Loss of Homes

Record-breaking climate disasters reveal cracks in Canada’s alert system

Burned remnants of houses. Rusted metal and a charcoal tree.
Pippa Norman
With files from James Westman, Tessa Bennett, Maria Kestane, Scott McLaughlin and Antonio Pelaez Barcelo. Edited By Trish Audette-Longo.

A private company that owns Canada’s weather and disaster alert system was recently granted a three-year broadcasting licence renewal, sidestepping the opportunity for public input.

Pelmorex received an administrative licence renewal Aug. 8 for its system — publicly known as Alert Ready — by the Canadian Radio-television and Telecommunications Commission (CRTC), with no public consultation.

The extension was granted despite a spate of complaints this summer about delayed or missed alerts during extreme weather events, some of which had devastating consequences for the communities where they occurred.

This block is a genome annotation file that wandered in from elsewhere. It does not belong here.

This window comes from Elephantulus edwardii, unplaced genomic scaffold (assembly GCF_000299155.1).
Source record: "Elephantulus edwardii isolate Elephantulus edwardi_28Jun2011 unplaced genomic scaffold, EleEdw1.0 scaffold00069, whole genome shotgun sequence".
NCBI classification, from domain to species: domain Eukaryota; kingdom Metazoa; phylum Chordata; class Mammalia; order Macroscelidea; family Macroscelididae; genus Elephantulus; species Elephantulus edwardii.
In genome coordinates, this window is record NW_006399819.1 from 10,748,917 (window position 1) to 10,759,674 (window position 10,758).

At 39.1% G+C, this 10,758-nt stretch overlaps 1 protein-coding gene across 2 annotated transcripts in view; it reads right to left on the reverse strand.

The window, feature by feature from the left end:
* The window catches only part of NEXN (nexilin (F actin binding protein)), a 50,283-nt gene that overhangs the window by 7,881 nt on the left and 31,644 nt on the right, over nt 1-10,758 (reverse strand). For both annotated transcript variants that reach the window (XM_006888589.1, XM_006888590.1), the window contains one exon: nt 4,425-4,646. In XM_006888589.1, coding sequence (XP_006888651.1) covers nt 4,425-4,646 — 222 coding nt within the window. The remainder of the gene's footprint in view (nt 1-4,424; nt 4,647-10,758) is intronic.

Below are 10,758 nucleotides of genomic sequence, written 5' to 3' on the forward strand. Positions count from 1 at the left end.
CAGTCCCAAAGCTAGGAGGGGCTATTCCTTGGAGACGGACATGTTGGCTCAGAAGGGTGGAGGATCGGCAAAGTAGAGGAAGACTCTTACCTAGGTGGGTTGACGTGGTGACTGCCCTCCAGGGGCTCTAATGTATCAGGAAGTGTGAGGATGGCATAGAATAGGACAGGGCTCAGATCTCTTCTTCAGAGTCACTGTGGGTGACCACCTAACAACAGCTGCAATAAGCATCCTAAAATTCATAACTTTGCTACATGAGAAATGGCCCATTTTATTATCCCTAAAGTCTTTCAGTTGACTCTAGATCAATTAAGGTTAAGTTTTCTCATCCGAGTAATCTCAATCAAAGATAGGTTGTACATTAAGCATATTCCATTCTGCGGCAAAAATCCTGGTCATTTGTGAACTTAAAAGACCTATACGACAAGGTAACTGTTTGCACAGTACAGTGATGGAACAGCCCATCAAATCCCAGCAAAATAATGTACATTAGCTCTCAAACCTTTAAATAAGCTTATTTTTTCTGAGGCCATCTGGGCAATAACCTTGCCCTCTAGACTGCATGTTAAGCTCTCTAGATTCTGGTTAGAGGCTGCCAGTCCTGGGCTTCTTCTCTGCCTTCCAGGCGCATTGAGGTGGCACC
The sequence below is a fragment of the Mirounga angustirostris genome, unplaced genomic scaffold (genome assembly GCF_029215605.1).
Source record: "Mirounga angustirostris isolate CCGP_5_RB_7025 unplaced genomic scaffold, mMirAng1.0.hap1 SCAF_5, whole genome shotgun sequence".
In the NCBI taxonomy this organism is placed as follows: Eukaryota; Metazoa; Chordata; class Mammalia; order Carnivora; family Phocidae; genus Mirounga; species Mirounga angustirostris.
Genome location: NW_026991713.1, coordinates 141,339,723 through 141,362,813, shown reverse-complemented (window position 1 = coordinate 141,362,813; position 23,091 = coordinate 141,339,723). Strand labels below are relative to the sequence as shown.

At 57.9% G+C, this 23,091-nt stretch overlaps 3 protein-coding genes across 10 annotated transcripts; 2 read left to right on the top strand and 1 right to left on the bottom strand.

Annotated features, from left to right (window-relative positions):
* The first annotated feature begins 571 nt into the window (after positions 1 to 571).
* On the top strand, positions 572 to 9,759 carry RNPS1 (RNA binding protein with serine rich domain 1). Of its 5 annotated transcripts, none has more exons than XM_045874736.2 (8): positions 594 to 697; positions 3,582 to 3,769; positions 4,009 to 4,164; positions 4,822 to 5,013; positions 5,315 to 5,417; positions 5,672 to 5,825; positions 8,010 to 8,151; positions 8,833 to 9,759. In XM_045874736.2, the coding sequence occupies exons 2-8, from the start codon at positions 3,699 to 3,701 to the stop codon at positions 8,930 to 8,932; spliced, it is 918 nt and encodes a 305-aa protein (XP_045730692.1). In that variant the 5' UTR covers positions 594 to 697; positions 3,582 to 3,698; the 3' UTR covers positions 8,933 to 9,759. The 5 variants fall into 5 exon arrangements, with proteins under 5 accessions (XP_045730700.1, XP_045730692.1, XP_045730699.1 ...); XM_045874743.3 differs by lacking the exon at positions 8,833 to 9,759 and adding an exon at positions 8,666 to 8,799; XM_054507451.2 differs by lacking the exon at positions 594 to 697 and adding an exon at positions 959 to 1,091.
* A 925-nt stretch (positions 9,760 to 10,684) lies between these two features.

The only reason given by the CRTC for choosing an administrative renewal is to allow time for the commission to update its policies following Broadcasting Act amendments related to the implementation of the new Online Streaming Act in April.

But this choice comes at a time when emergency alerts are more important than ever. Disasters such as fires and floods are happening more frequently due to human-caused climate change and one-in-a-1,000-year weather events continue to shatter expectations.

A saga of record-breaking climate disasters has revealed cracks in the country’s alert system that have adversely affected some of the lives of Canadians who need it the most.

Read more about the Climate Disaster Project and Canada’s National Observer’s findings.

This story was originally published by Canada’s National Observer, on Aug. 18, 2023.

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